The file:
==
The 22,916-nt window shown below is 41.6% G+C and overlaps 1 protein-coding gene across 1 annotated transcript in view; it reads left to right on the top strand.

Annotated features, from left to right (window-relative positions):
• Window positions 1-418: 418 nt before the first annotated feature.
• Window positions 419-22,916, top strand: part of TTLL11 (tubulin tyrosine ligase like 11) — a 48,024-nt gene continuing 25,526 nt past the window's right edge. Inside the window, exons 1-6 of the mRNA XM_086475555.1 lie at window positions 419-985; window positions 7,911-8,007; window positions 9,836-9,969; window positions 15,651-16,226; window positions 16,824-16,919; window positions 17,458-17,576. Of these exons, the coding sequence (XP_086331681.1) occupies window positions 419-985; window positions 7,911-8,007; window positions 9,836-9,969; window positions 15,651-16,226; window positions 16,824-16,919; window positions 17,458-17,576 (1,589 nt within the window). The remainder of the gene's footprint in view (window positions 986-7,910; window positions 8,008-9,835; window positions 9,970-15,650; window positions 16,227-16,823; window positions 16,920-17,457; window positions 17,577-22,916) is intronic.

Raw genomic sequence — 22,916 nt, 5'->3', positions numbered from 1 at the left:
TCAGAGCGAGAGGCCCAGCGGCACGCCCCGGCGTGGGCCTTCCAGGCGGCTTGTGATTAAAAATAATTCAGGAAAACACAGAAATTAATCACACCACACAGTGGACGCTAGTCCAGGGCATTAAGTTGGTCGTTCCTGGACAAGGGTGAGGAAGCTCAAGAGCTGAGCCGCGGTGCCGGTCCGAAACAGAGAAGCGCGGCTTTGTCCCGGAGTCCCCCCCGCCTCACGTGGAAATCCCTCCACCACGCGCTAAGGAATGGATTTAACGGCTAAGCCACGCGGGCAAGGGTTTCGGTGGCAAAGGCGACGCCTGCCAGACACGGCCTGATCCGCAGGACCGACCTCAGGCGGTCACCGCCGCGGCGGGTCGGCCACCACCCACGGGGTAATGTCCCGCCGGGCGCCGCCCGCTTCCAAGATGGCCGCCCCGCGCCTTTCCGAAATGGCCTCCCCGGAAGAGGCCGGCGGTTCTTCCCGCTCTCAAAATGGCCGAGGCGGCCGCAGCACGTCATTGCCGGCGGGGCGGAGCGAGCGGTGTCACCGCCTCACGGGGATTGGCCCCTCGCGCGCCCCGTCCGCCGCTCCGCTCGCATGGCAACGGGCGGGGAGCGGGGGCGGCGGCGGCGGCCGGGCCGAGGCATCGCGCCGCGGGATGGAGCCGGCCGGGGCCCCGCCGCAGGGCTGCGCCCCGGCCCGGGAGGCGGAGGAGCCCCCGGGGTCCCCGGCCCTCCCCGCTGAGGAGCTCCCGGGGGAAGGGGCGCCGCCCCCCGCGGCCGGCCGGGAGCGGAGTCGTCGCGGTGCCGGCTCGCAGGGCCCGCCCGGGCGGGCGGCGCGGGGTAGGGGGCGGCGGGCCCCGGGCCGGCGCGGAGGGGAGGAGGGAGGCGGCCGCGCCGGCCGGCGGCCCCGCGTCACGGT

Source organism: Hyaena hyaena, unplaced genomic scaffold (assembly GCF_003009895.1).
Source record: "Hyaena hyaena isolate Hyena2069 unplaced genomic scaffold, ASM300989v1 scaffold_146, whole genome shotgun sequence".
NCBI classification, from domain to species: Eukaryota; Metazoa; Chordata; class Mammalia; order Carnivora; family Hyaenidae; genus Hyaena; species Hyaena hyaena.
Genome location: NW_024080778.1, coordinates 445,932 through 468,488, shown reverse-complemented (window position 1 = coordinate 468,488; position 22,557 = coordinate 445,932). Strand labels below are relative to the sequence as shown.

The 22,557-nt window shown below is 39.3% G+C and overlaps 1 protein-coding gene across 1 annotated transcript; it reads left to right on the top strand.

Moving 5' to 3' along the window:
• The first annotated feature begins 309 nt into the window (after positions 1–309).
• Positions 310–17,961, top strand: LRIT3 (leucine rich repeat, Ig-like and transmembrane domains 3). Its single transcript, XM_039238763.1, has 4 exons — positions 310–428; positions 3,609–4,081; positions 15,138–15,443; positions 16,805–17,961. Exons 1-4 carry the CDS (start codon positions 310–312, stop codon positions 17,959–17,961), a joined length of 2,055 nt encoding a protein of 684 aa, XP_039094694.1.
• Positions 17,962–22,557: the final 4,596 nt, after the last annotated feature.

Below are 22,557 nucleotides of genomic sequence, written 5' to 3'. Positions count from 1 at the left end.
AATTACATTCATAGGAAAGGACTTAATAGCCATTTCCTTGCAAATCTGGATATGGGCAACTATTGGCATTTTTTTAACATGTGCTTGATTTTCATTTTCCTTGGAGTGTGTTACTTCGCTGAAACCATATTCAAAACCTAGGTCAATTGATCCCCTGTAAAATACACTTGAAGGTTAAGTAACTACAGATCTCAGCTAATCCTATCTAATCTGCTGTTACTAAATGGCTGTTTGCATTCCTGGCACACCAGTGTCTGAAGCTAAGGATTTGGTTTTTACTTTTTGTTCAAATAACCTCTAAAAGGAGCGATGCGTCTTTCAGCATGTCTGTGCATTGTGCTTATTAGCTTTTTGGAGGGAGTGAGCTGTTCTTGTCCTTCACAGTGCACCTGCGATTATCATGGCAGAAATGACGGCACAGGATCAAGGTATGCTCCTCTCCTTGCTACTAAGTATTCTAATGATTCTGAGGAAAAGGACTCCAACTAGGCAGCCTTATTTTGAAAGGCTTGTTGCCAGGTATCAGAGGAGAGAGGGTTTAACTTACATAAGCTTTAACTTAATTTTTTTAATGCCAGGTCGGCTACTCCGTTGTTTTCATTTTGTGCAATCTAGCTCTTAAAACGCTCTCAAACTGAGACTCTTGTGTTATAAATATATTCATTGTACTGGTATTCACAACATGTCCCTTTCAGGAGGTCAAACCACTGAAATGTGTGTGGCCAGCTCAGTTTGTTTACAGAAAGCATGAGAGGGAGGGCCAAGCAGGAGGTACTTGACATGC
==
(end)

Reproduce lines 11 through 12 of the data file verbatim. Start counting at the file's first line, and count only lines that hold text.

The 22,557-nt window shown below is 39.3% G+C and overlaps 1 protein-coding gene across 1 annotated transcript; it reads left to right on the top strand.

Moving 5' to 3' along the window: